Exodus 21:23-25: Eye for Eye, Tooth for Tooth?

Lex talionis, "law of the tooth," or the so-called law of retaliation, is found here in Exodus 21:23-25 in its fullest form. It is preserved in a shorter form in Leviticus 24:19-20 and Deuteronomy 19:21. It raises the issue of whether the Israelites were allowed to practice private vendettas and to retaliate every time they were personally wronged.

This legislation was never intended to allow individuals to avenge their own injuries. It is included in the section of Exodus addressed to the judges (Ex 21:1--22:17). These laws functioned, then, as precedents for the civil and criminal magistrates in settling disputes and administering justice, but they were not to be applied in a wooden or literalistic way.

Simply stated, the talion principle was "life for life." But in actuality this rule functioned as a stereotyped expression for the judges who had to assign compensations and amounts of restitution in damage cases. If the law were pressed too literally, it would become an unmanageable concept conjuring up images of the most gross and barbarous infliction of recriminating justice on a society gone mad!

One must not conclude that the Bible authorized physical mutilation, because the biblical rejection and proscription against any such personal vendetta is clearly set forth in Exodus 21:26-27, the very next verses of the passage we're looking at.

The expression "eye for eye and tooth for tooth" simply meant that the compensations paid were to match the damages inflicted--no more and no less. The modern version would be "bumper for bumper, fender for fender"--don't try to get two years' free tuition added on to the insurance claim by some phony story about whiplash!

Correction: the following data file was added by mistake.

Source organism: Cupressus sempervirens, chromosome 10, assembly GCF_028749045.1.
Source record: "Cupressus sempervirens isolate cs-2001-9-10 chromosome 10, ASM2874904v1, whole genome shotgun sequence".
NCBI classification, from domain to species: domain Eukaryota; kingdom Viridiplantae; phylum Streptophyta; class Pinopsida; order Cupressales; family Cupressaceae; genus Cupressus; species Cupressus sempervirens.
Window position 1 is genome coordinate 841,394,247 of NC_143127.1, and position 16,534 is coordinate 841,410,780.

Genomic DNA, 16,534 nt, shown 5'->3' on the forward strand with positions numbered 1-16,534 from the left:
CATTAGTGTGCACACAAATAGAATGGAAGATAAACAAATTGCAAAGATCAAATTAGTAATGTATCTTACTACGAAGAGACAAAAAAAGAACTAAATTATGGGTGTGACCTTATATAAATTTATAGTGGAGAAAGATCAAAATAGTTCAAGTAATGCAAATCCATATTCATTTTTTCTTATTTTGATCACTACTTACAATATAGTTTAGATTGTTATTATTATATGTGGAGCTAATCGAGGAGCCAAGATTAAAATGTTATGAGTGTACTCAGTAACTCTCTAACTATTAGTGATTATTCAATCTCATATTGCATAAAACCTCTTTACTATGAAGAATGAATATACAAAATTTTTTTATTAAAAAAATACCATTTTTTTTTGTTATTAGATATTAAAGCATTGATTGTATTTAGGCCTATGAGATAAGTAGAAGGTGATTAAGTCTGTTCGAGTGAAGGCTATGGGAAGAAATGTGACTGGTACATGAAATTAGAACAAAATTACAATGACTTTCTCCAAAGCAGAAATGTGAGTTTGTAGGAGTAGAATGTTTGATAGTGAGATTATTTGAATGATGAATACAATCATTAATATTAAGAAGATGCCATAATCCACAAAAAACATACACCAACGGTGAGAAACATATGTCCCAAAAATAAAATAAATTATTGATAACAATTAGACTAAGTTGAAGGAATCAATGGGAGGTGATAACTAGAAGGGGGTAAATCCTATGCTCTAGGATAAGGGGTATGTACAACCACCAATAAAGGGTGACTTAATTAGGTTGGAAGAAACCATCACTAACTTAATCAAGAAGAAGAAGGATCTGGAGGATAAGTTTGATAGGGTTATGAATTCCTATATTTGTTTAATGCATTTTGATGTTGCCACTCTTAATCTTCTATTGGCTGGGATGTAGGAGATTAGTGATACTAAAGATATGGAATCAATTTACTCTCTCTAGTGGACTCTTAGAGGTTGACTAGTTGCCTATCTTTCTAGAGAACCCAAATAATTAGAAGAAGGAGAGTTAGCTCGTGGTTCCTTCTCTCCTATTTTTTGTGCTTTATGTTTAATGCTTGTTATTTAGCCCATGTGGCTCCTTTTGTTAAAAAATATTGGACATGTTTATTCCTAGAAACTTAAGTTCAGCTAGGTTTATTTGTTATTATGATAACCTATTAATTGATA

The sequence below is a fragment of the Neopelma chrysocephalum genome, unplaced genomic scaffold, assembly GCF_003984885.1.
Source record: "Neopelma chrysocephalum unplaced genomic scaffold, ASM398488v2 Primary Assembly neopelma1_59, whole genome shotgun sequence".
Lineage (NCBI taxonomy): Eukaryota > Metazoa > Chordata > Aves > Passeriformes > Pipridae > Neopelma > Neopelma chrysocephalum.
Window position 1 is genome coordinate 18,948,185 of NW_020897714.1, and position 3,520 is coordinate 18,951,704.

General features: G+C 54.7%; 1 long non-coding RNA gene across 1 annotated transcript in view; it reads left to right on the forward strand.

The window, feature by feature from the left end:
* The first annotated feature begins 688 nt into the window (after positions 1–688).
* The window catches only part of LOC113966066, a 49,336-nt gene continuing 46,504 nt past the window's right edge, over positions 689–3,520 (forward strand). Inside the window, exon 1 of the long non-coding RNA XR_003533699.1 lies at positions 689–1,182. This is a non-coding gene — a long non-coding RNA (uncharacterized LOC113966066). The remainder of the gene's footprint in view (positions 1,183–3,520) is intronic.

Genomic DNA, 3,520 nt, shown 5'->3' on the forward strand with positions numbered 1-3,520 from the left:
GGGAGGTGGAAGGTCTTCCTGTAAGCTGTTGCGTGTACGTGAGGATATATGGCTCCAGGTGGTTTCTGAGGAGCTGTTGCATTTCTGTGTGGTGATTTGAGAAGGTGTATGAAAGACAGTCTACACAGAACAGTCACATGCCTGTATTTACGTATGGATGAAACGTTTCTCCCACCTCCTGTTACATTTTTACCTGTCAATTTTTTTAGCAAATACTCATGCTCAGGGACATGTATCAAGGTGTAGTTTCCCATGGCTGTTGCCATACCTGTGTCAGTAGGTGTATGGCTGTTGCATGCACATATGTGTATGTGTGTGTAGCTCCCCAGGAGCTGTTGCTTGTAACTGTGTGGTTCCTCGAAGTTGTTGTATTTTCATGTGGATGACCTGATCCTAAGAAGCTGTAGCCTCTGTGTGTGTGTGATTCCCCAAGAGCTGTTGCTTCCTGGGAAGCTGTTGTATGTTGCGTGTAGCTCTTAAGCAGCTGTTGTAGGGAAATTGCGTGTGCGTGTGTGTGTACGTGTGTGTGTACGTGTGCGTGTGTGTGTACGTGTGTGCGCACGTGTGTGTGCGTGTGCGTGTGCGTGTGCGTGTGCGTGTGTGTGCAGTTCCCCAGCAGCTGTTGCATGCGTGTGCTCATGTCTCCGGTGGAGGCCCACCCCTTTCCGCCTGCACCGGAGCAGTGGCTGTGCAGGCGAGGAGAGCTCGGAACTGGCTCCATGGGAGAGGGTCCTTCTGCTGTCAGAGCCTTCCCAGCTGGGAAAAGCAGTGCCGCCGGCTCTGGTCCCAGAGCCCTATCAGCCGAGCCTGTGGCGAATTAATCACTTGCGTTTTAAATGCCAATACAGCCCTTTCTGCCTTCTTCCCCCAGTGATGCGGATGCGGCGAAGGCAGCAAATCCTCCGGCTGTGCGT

In modern law, such terms as damages or compensation usually replace the term restitution. In modern law an offense is seen as against the state or one's neighbor; in biblical law the offense was seen as against God as well.

Even in those cases where life was literally required as the punishment for the offense, a substitution was available, as Numbers 35:31 implies. This text specifies that no ransom is available for murder, implying that a commensurate compensation might be possible in cases other than first-degree murder. The Hebrew verb for to give appears in Exodus 21:23; in the surrounding verses, this verb refers to monetary compensation (see Ex 21:19, 22, 30, 32). The ordinary verb that is used for restoring in kind, or paying the exact equivalent, is the verb to make whole or repay.

The earlier stages of biblical law did not distinguish as sharply as present legislators do between criminal law (determining punishment) and civil law (determining commensurate compensation). If this is so, then Exodus 21:23-25 is not a lex talionis, a law of retaliation, but a formula for compensation. Moreover, the principle of equivalence also applies. It appears at this point because it applies not only to the laws preceding it (theft), but also to the laws following it (assault); indeed, it applies even to third parties who were drawn involuntarily into a clash.

A literal interpretation of "hand for hand" may not be a fair and equivalent compensation if one man was a singer and the other a pianist. The formula must be understood conceptually to mean "the means of livelihood for the means of livelihood."

Interpreters must be careful not to fall into the ditch on either side of this issue: (1) the danger of transferring to the private sector what these verses assigned solely and properly to the judges; or (2) an overliteralizing tendency that fails to see that this principle comes under the heading of restitution and not retaliation, that the compensation was to fit the damages--no more and no less. In fact, while some have thought that this text condoned excessive retribution, it actually curbed all retribution and any personal retaliation among Israel's citizens.

See also comment on MATTHEW 5:39.